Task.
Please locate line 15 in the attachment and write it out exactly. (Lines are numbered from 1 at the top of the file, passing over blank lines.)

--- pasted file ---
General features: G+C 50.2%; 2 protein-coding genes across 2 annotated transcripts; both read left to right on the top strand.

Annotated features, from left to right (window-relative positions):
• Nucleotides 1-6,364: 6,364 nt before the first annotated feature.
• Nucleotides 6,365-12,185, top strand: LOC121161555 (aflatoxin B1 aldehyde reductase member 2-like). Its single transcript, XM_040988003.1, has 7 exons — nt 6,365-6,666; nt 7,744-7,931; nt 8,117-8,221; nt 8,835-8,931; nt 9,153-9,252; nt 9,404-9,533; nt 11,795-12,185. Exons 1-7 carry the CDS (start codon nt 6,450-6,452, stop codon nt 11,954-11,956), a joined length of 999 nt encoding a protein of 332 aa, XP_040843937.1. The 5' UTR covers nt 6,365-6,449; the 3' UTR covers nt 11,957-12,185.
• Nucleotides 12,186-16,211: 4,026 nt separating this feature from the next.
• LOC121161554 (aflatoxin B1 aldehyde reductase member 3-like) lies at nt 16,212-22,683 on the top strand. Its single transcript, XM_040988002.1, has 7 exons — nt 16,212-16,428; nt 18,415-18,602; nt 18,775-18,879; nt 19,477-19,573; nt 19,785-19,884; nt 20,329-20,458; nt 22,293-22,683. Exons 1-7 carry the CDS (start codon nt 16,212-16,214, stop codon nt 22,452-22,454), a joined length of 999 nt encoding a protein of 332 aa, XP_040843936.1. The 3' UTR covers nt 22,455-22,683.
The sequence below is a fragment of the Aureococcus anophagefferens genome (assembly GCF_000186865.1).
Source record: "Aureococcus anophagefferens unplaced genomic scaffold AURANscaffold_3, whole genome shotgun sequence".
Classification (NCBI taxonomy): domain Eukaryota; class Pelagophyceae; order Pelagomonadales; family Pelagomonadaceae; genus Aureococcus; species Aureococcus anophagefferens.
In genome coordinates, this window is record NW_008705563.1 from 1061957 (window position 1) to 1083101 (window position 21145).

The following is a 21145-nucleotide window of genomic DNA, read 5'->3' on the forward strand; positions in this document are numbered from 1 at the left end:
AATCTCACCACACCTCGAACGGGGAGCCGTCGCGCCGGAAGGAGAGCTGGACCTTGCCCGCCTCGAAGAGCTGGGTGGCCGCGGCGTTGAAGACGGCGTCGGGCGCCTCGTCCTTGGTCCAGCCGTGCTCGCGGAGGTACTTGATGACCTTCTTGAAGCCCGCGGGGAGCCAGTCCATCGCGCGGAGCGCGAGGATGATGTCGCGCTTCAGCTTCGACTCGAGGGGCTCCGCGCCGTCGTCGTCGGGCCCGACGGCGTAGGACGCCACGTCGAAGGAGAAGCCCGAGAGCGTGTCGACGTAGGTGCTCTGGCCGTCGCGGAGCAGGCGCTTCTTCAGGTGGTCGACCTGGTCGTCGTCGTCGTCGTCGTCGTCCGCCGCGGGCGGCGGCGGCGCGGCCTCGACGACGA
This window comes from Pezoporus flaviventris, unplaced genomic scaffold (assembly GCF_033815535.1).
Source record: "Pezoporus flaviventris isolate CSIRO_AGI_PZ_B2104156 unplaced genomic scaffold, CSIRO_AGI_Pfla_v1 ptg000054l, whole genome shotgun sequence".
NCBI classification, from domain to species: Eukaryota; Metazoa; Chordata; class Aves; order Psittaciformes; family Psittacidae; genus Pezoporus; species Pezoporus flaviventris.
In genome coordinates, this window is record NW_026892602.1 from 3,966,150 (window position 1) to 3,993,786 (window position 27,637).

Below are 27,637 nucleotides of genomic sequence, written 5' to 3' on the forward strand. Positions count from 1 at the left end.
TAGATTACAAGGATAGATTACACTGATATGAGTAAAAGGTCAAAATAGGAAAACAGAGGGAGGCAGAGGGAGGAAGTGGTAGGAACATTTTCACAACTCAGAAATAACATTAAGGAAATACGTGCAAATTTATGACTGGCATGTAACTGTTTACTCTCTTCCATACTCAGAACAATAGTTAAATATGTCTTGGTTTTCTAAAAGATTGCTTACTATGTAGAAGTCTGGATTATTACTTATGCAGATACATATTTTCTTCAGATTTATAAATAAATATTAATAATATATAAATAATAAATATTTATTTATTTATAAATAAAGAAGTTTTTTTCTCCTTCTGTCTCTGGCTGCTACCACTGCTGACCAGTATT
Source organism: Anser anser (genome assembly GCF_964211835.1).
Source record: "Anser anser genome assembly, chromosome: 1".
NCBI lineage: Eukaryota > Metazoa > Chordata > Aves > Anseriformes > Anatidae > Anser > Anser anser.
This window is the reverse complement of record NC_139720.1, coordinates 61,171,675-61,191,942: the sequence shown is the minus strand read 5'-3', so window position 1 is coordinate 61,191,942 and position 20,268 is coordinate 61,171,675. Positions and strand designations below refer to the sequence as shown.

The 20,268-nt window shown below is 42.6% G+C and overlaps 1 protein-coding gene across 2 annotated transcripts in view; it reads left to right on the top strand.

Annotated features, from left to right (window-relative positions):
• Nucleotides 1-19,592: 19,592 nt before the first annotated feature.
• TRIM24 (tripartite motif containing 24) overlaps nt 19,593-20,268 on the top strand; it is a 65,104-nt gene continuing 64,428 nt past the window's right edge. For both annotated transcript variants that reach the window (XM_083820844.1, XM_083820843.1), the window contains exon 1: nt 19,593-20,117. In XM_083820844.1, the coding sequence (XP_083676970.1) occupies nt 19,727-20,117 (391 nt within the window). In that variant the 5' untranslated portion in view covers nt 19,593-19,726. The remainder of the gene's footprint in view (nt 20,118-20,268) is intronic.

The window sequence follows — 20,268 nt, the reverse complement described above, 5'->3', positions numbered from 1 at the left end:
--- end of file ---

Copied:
NCBI classification, from domain to species: Eukaryota; Metazoa; Chordata; class Aves; order Psittaciformes; family Psittacidae; genus Pezoporus; species Pezoporus flaviventris.